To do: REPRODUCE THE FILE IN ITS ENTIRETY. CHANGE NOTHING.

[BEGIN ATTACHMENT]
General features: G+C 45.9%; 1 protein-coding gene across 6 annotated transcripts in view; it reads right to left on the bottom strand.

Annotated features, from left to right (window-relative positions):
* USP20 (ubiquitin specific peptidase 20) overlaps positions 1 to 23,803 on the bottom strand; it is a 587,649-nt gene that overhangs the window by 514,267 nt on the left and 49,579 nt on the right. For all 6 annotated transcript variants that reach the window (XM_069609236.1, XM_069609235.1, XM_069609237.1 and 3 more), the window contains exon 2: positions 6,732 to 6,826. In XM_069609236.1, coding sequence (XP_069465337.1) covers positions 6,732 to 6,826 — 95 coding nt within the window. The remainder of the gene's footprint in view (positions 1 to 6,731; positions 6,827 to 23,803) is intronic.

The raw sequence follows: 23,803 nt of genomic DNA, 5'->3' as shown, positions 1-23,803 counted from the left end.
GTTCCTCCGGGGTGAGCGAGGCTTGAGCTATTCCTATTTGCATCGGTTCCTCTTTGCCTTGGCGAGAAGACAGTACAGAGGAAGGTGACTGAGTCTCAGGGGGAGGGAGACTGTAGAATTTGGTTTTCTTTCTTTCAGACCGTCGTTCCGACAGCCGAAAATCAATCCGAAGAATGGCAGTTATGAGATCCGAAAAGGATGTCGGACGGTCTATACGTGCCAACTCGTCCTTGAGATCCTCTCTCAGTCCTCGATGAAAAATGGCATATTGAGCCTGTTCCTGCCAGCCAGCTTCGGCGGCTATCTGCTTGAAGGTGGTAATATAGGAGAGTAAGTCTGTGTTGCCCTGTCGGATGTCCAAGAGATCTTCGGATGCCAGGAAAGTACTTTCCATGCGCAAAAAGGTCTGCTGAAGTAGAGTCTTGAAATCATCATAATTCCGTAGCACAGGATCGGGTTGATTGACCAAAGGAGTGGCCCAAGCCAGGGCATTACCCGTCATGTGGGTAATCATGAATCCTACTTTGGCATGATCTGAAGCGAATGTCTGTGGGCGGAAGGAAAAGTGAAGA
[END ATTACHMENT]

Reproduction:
General features: G+C 45.9%; 1 protein-coding gene across 6 annotated transcripts in view; it reads right to left on the bottom strand.

Annotated features, from left to right (window-relative positions):
* USP20 (ubiquitin specific peptidase 20) overlaps positions 1 to 23,803 on the bottom strand; it is a 587,649-nt gene that overhangs the window by 514,267 nt on the left and 49,579 nt on the right. For all 6 annotated transcript variants that reach the window (XM_069609236.1, XM_069609235.1, XM_069609237.1 and 3 more), the window contains exon 2: positions 6,732 to 6,826. In XM_069609236.1, coding sequence (XP_069465337.1) covers positions 6,732 to 6,826 — 95 coding nt within the window. The remainder of the gene's footprint in view (positions 1 to 6,731; positions 6,827 to 23,803) is intronic.

The raw sequence follows: 23,803 nt of genomic DNA, 5'->3' as shown, positions 1-23,803 counted from the left end.
GTTCCTCCGGGGTGAGCGAGGCTTGAGCTATTCCTATTTGCATCGGTTCCTCTTTGCCTTGGCGAGAAGACAGTACAGAGGAAGGTGACTGAGTCTCAGGGGGAGGGAGACTGTAGAATTTGGTTTTCTTTCTTTCAGACCGTCGTTCCGACAGCCGAAAATCAATCCGAAGAATGGCAGTTATGAGATCCGAAAAGGATGTCGGACGGTCTATACGTGCCAACTCGTCCTTGAGATCCTCTCTCAGTCCTCGATGAAAAATGGCATATTGAGCCTGTTCCTGCCAGCCAGCTTCGGCGGCTATCTGCTTGAAGGTGGTAATATAGGAGAGTAAGTCTGTGTTGCCCTGTCGGATGTCCAAGAGATCTTCGGATGCCAGGAAAGTACTTTCCATGCGCAAAAAGGTCTGCTGAAGTAGAGTCTTGAAATCATCATAATTCCGTAGCACAGGATCGGGTTGATTGACCAAAGGAGTGGCCCAAGCCAGGGCATTACCCGTCATGTGGGTAATCATGAATCCTACTTTGGCATGATCTGAAGCGAATGTCTGTGGGCGGAAGGAAAAGTGAAGA